Outlaw Half Bike Tips from Matt Bottrill
In 2017, Matt Bottrill rode 2:10:28 bike split at the Outlaw Half Nottingham en route to a top ten overall finish. He’s one of the best time trialists in Britain and has been for many years. We’re really pleased to share his bike tips below:
With Outlaw Half and full in mind I’ve been asked to share some tips. Over the last few years I’ve had the pleasure of coaching some of the best triathletes in the world for the cycling element. This includes Tim Don to his Ironman world record, Lucy Charles, Susie Cheatham, Rachel Joyce and Will Clarke, so it’s great to share some tips here.
I’ve ridden both of the half distance events and hold the current records for the courses so thought now would be a good time to pass on my knowledge so you too can go out there and ride to a new PB!
Outlaw Half Nottingham cycling tips:
1: Pay attention when leaving T1, the perimeter road around the lake is quite narrow. Always stay to the left-hand side so faster riders can pass with ease, this will prevent any dodgy moments (also watch out for geese)! Don’t panic, just get your breathing under control and focus on the task ahead.
2: Once out onto the main road, start to think about fuelling around the 10 minute mark after the swim, I always take on some solids along with some electrolyte drink. For myself 70-80 grams of carbs for solids and gels always worked for me along with keeping on top of fluid intake. Fuelling is individual so make sure you practice your strategy in training. If you’re not great at fuelling then set an alarm on your watch to remind you to take on some carbs!
3: Outlaw is a quick bike course so aerodynamics are critical to riding fast (your body is 80% of your drag), so you need to be thinking of holding a good position throughout the race. Key areas of making gains are tri-bars, helmet selection and clothing selection.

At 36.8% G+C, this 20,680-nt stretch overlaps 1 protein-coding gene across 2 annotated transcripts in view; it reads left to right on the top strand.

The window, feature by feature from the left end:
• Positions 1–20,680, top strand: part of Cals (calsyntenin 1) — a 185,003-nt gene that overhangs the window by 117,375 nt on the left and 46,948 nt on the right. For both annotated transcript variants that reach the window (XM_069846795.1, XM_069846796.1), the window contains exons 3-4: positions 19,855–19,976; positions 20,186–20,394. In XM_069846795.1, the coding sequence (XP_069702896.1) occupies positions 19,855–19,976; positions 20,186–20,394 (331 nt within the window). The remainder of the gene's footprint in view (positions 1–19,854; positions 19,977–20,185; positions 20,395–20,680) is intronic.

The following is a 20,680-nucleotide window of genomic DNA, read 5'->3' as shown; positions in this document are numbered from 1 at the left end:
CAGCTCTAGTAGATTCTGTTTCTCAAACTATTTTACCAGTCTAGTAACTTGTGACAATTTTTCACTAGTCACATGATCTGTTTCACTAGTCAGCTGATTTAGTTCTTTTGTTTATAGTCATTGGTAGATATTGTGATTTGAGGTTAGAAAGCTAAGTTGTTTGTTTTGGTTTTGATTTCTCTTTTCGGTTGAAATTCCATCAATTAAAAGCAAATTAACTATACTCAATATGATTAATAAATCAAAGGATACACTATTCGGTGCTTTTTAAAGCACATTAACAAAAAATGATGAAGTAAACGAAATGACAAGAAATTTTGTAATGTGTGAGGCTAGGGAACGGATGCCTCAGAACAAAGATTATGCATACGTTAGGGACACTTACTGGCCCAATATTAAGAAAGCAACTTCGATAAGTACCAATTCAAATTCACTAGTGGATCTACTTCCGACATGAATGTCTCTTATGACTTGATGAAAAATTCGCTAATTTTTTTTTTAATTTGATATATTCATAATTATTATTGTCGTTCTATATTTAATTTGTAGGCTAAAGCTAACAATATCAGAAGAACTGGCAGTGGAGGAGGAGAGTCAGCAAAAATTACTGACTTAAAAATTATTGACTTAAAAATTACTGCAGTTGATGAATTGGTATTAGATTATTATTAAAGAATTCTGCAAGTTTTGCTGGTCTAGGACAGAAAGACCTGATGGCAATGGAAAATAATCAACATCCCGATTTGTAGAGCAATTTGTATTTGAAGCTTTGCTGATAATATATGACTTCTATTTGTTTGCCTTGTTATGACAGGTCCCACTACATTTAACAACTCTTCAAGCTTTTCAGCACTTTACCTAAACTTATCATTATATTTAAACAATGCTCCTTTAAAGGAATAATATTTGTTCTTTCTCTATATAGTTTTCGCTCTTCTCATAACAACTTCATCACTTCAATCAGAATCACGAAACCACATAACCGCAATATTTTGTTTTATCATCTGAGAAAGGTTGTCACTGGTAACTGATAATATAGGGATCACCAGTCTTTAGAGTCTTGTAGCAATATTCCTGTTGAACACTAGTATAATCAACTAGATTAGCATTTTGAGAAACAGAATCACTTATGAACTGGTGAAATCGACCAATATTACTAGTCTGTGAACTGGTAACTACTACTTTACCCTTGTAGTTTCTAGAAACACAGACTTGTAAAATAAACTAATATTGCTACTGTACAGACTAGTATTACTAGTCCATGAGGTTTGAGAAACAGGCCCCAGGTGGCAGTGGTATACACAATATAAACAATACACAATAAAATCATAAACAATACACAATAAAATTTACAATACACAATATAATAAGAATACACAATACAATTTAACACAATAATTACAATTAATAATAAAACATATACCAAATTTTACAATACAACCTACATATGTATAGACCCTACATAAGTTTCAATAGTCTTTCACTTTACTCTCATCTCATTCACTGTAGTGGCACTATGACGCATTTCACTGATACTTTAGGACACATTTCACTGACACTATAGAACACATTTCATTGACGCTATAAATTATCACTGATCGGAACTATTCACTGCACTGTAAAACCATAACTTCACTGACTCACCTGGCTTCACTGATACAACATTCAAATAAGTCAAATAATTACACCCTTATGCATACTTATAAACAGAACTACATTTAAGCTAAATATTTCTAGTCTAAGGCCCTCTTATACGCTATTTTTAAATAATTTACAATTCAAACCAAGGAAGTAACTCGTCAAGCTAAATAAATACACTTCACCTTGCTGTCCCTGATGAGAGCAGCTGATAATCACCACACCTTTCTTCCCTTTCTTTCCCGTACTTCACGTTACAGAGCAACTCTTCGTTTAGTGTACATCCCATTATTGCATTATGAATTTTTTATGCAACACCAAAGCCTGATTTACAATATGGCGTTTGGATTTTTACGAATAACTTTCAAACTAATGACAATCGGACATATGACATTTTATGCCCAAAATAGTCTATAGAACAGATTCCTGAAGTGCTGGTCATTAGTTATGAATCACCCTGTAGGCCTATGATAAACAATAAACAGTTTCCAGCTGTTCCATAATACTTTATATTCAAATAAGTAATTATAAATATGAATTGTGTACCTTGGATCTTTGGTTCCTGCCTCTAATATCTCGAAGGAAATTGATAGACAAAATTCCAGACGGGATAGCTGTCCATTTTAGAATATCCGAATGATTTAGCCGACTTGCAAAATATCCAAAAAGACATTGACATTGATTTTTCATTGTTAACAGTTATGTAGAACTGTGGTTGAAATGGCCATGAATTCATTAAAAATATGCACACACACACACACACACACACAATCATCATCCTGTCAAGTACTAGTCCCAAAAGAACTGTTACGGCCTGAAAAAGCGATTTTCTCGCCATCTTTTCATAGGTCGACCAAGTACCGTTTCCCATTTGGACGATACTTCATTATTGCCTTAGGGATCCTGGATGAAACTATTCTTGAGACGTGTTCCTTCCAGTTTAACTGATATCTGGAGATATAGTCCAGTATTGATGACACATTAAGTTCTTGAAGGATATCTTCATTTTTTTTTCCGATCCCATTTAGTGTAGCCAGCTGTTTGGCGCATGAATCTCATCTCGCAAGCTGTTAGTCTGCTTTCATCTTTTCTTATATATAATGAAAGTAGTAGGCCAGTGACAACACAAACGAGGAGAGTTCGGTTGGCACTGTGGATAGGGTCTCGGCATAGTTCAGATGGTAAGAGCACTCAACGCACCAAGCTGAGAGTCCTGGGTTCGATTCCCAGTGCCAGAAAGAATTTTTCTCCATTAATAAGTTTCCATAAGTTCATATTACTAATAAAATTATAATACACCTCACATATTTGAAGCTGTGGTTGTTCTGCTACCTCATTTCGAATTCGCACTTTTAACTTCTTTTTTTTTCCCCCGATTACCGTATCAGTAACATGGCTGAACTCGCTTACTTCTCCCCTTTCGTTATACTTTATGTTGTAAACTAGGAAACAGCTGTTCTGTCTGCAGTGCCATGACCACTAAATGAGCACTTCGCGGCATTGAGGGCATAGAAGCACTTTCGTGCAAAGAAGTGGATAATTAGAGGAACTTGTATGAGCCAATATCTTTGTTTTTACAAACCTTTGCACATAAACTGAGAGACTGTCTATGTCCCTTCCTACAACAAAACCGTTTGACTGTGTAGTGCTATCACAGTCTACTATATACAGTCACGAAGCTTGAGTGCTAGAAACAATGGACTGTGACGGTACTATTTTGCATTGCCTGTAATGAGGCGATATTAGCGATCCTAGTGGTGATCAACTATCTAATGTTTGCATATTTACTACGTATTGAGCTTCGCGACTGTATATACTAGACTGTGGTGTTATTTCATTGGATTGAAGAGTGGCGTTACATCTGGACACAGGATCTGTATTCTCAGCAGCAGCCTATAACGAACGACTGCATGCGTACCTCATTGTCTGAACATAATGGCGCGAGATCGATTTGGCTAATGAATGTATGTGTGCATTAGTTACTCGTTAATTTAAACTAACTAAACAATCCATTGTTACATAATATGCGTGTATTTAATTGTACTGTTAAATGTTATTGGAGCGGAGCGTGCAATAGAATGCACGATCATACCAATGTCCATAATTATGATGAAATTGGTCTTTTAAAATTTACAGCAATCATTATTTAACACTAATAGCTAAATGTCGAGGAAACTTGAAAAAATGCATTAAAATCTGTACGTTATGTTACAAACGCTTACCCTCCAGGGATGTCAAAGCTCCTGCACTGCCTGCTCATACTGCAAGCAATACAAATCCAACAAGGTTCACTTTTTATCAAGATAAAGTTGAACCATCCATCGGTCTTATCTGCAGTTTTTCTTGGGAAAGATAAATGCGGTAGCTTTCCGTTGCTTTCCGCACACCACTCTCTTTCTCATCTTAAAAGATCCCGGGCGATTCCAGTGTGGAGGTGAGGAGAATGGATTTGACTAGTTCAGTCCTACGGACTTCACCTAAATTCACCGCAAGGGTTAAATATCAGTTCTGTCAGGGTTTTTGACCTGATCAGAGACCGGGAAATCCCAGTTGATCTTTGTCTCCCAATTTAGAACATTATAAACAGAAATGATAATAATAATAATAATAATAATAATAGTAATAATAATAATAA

4: Pacing the course is a key area to make time gains. Riding fast and smart is the fastest way of setting a new course PB. For most age group athletes riding at 70-75% of your threshold power (FTP) or heart rate will allow you to conserve energy for the run. More experienced and stronger athletes can push this to 80%.
5: Climbing is another key area to make some gains and save energy. It is when you have massive spikes in power for triathlon that causes a lot of stress on the body. The key climb is Oxton Bank, it’s a decent climb and I always run the small ring climbing up here. You really want to and keep the cadence down around 90. Conserve your energy and as you start to get to the crest that the time to lay the power down. This is also the first feed station of the day so you don’t want put your body under too much stress if you plan to stop.
6: Descents are a key place to make time up on your rivals, they’re a perfect time to push on rather than free wheel and sit up. Aerodynamics on descents and tailwind sections are the key areas to focus on so make sure you’re holding your best position.
7: Around the 40 mile mark is always a key area to keep focused so carry on laying down the power and keeping the mind focused. You’re going to start thinking of the run soon but try and keep a good position on the bike and keep on top of fuelling still.
8: The last few miles into the Nottingham Outdoor Pursuit Centre can be quite sketchy with potholes and gravel. Just ease yourself around this, lay off the power and start to recover ready for the run.
9: With around 1 mile to go you’re back onto a decent section of road, try to still keep focused at this point. Stretch the body ready to make it into T2, once you turn right off the main road you will descend down hill over a speed bump ready for T2. Watch out for this!
10: Smile, you have made it! Now get ready for the run and try not to start too fast, the atmosphere is going to be electric with the live commentary and all the spectators.
Sing up today for Outlaw 2019: ENTER NOW!